The gar­den in July

Kari-Astri Davies is en­tranced by an ar­ray of strik­ing flow­ers adding colour and in­ter­est to her beds

Landscape (UK) - - Contents -

The gar­den is gen­er­ally left to look af­ter it­self for a while in July. Weeds are hid­den un­der abun­dant fo­liage; the hoe re­mains hung up in the shed. Only wa­ter­ing, an oc­ca­sional bit of dead­head­ing and a weekly mow will be done: lazy days. I am rather taken with the tawny bed at the mo­ment. This part of the north-fac­ing bor­der has seen a num­ber of changes and ad­just­ments in plant­ing over the last cou­ple of years. As it has grown up­wards, the horn­beam hedge is cast­ing shade, which means some of the sun-lovers planted ini­tially are now strug­gling. The bronze fen­nel pre­ferred it when the bor­der was sun­nier, but is hang­ing on. Six were planted in two clumps. Four re­main, giv­ing fuzzy height in the mid­dle of the bed. The old-gold um­bel heads are be­gin­ning to show. Vari­able self-sown seedlings from pur­ple-leaved bi­en­nial an­gel­ica, A. sylvestris ‘Vicar’s Mead’, were planted out this year. The pale-pink flow­ered, pur­ple-strut­ted heads, at chest height, are just com­ing into full flower. This was one of the only beds with­out dahlias. How­ever, it needed some­thing to an­chor the plant­ing from July into the au­tumn. I have added el­e­gant, sin­gle-flow­ered dahlia ‘Ma­genta Star’. Dark fo­liage shows off the scar­let flow­ers of Ly­ch­nis chal­cedonica ‘Mal­tese Cross’ and Lo­belia car­di­nalis. Its lilac flow­ers add mid-level in­ter­est. What re­ally stops me in my tracks in this bed at the mo­ment though is Asi­atic lily ‘Red Vel­vet’, its lus­cious, satiny up­turned flow­ers on tall stems, stand­ing proud. This lily may have been around since 1964, but it is new to me. One web­site says it drives hum­ming­birds wild. That would be a sight to see. Lily bee­tles like it too.

Heav­enly angels

I had never given dierama, an­gel’s fish­ing rods, much thought for my gar­den un­til I saw a huge pink-flow­ered one slap bang in the mid­dle of some­one’s front lawn in Bath. These, gen­er­ally ever­green, plants form mounds of flat-bladed, grass-like leaves. The el­e­gant belled flow­ers, on arch­ing stems, give a won­der­ful, if fleet­ing, dis­play. Last year at this time, I was to­tally wowed at the Wild­side Nurs­ery in Devon. There were large drifts of dierama in white and shades of pink and pur­ple bob­bing and shim­my­ing in the wind: a glo­ri­ous show. The RHS lists the most com­mon, D. pul­cher­ri­mum, as hardy be­tween -5°C to -10°C: H4. I’ve had the top growth of mine die back in win­ter and shoot again from the roots. The ad­vice is to grow them in sun, in soil which stays moist but not wa­ter­logged, par­tic­u­larly over win­ter. ‘Guin­e­vere’, with off-white bells, is planted in a cou­ple of places in the gar­den. There is also an un­named pink, grown from seed with thicker bladed leaves. Chiltern Seeds and Plant World offers a choice of species and cul­ti­var seeds which will flower ap­prox­i­mately 3 years from sow­ing.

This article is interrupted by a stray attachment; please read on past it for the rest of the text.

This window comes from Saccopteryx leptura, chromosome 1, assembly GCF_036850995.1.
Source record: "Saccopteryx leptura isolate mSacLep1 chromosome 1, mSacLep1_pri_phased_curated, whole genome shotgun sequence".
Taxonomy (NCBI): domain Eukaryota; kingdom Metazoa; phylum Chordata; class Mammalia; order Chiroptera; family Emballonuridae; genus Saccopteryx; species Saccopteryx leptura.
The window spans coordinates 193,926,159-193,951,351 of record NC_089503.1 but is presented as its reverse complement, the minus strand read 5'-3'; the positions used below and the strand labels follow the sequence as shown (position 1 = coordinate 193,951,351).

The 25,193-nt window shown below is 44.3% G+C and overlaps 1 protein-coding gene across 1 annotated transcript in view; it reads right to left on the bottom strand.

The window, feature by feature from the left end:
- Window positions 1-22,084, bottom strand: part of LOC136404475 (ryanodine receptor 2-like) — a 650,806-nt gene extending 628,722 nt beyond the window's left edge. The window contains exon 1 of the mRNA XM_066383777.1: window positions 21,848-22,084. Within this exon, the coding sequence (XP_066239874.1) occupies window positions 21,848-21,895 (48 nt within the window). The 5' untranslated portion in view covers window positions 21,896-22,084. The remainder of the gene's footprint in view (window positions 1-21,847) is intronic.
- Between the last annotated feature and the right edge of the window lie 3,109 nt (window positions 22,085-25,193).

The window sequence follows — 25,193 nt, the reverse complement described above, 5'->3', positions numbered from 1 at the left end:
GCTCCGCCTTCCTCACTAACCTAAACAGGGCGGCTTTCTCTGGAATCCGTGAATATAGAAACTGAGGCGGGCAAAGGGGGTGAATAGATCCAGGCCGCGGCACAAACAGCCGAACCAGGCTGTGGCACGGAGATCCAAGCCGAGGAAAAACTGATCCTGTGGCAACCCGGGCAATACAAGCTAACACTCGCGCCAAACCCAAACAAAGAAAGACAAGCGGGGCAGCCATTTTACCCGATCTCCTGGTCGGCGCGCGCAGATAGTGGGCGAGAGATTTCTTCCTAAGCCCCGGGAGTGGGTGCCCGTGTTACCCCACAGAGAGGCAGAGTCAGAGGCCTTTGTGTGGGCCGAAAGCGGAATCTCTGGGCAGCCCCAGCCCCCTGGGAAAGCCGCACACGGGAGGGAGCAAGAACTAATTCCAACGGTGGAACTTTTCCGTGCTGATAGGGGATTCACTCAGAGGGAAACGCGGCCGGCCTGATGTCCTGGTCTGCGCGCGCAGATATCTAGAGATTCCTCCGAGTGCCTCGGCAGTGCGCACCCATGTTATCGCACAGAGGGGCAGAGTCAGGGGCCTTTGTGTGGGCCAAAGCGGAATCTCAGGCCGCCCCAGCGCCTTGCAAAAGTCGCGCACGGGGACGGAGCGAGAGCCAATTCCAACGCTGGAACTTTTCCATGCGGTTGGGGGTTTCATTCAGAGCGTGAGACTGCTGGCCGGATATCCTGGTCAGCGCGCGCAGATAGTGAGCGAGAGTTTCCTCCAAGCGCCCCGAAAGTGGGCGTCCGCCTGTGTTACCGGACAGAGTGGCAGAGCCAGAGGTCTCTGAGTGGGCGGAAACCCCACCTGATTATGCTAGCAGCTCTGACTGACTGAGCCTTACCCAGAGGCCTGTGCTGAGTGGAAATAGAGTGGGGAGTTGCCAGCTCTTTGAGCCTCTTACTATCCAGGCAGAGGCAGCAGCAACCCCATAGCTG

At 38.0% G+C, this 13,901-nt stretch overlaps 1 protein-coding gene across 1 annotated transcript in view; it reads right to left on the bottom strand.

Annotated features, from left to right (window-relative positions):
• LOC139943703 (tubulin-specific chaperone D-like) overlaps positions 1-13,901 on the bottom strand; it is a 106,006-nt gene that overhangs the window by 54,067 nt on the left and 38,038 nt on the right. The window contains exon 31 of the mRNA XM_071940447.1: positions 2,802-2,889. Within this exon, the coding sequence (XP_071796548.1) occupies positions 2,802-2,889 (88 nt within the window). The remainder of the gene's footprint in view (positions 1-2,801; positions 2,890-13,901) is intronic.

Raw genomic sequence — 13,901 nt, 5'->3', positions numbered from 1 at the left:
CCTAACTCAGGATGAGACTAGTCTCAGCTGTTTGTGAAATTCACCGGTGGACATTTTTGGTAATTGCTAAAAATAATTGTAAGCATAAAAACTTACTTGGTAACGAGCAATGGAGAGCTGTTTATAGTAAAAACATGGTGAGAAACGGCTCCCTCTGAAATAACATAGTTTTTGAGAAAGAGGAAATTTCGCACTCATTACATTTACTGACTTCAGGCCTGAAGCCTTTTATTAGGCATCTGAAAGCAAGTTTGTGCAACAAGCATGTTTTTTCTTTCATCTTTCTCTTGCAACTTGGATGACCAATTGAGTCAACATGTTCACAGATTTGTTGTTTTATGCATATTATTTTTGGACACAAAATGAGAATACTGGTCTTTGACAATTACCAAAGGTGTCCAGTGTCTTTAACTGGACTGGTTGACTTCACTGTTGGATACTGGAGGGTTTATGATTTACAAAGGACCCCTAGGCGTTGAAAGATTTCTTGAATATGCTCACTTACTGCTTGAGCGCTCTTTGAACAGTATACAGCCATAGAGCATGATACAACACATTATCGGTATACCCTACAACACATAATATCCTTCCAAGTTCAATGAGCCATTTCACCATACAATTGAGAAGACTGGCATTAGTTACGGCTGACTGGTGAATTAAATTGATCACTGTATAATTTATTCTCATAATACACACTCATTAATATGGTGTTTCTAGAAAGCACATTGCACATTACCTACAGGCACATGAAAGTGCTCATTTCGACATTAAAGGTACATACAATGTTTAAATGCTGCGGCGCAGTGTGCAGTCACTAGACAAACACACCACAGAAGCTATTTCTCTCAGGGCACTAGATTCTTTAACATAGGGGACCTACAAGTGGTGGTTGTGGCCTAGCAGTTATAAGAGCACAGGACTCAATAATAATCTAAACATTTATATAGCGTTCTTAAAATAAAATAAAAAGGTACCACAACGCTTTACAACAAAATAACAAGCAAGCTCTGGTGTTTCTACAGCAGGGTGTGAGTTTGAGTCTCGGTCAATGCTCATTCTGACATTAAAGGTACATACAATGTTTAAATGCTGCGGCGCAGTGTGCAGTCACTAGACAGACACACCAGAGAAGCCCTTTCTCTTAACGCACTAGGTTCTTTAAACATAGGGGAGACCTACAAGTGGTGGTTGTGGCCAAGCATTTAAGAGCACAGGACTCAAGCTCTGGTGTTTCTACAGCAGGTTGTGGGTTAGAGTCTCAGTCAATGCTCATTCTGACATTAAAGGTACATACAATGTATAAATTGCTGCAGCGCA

“The rose looks fair, but fairer we it deem For that sweet odour which doth in it live” Wil­liam shake­speare, ‘Son­net 54’

At­ten­tion seek­ers

Dahlias have had a re­nais­sance, but what about the Shasta daisy? These, mostly white, daises are the re­sult of crosses be­tween Eu­ro­pean na­tive leu­can­the­mums and a Ja­pa­nese species, made by US nurs­ery­man Luther Bur­bank. Named af­ter a moun­tain near his home, his mixed Leu­can­the­mum x su­per­bum were in­tro­duced to the mar­ket in 1901. They are, I sup­pose, a bit ‘love them or loathe them’, as gar­den writer Christo­pher Lloyd ob­served. The blank, star­ing white of the flow­ers and deep green fo­liage can seem over­pow­er­ing. There is also a dis­tinc­tive, slightly musty smell to the flow­ers, which range from crisp singles to more com­plex dou­bled forms. Peak flow­er­ing is July to Au­gust. In the sunny south­fac­ing bor­der, I have the large, sin­gle pale-yel­low flow­ered ‘Son­nen­schein’. Its stems tend to flop about, though. The ir­re­sistibly named ‘Droitwich Beauty’, with large, white, ragged-petalled, semi-dou­ble daisy flow­ers and yel­low cen­tral boss, holds it­self up bet­ter. Christo­pher Lloyd noted that some Shasta daisies flower them­selves to death, not mak­ing enough non-flow­er­ing growth to get through win­ter. Un­for­tu­nately, ‘Sne­hurka’, at the front of the bor­der, which had small white pom-pom flow­ers on shorter up­right stems, top­pling only af­ter tor­ren­tial rain, did just that.

“The Sum­mer looks out from her brazen tower, Through the flash­ing bars of July” Fran­cis Thomp­son, ‘A Co­rym­bus for Au­tumn’

Left to right: Tea awaits on a pret­tily dressed ta­ble in a shady cor­ner; tiny, flat golden heads of fra­grant bronze fen­nel; dahlia ‘Ma­genta Star’ re­veals its beauty; mow­ing among the daisies.

Left to right: A scar­let lily-lov­ing bee­tle, Lil­io­ceris lilii; the dan­gling pink heads of an­gel’s fish­ing rod; Shasta daisy ‘Son­nen­schein’ has cream petalled flow­ers erupt­ing in vig­or­ous clumps.

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